Saturday, April 12, 2014

Five notable books on peace

John Gittings's books include The Changing Face of China and 2012's The Glorious Art of Peace.

One of five top books on peace he discussed with Alec Ash at The Browser:
Tales of Army Life
by Leo Tolstoy

Your third pick is Tales of Army Life. Tell us about Tolstoy the soldier as well as Tolstoy the writer.

I chose this because most of us have read War and Peace, but many of us are less familiar with Tolstoy’s later life when he stressed his pacifist convictions in the most absolute of terms. There is a tendency to regard this as a personal development of Tolstoy’s which was almost out of keeping with what came before. But if you go back to his early experiences in the Caucasus and the Crimea as a young man in the 1840s, when he began to write about war – he reported from Sevastopol during the Crimean war – you already find in him a spirit of questioning the meaning of war, and why people are prepared to kill each other, which he continues to explore in War and Peace and which leads him eventually to his pacifist position.

His position is of categorical non-violence, and he comes closer to that earlier on than is often suggested. The very last paragraph of the very first story he wrote in Tales of Army Life, from the Caucasus, was suppressed by the Russian censor precisely because he asked the question, what is the reality of war? Why do soldiers, in what way and under what influence, kill one another? That was deemed unpatriotic, and I think just disturbed the censor, who probably couldn’t understand what Tolstoy was trying to say and struck it out.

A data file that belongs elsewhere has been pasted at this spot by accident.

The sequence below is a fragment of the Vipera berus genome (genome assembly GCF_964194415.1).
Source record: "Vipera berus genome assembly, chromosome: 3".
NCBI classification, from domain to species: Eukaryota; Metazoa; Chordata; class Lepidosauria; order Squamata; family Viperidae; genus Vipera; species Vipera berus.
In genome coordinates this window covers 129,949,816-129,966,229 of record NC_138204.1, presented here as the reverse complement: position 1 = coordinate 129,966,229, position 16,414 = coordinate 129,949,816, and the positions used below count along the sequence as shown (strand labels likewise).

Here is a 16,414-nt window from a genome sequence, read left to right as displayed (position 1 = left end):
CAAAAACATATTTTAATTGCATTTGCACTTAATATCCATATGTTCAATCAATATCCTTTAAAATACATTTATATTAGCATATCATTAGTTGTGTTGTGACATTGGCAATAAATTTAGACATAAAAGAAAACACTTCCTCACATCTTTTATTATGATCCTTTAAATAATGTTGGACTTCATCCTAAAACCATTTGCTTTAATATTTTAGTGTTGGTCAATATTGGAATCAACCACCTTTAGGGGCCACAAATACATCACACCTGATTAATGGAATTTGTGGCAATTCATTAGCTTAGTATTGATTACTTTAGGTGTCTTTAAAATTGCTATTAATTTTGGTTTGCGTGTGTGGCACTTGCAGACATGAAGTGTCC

The glorification of war in literature and elsewhere was presumably prevalent right up until today’s era, in which we know the gory detail through mass media coverage?

You’re perfectly right that war is no longer glorified in the simplistic terms in which it was before – although I would add that we are more aware of the glorification of war in the past than its condemnation. That is because history tends to be written if not by the victors, then by the warriors. There were popular voices raised against war in the past which are harder for us to hear today. For example, we know less of those who were opposed to the Crusades than those who were in favour of them. Nethertheless it is true that the almost childish glorification of war, which was still possible when war was fought by soldiers in gaily coloured uniforms and at a distance, is no longer possible. We don’t “rejoice rejoice” – although again I hesitate, because that term was used by Mrs Thatcher at the end of the Falklands war.

And American culture seems to take some relish in military prowess.

It does, and while we can all recognise the bravery of soldiers who are fighting in Afghanistan today and sympathise with the sufferings of their families if they die, to call them “heroes” in a way is an afterglow of the glorification of war, even though it’s no longer usually expressed in such simple terms.
Read about another book Gittings discussed at The Browser.

--Marshal Zeringue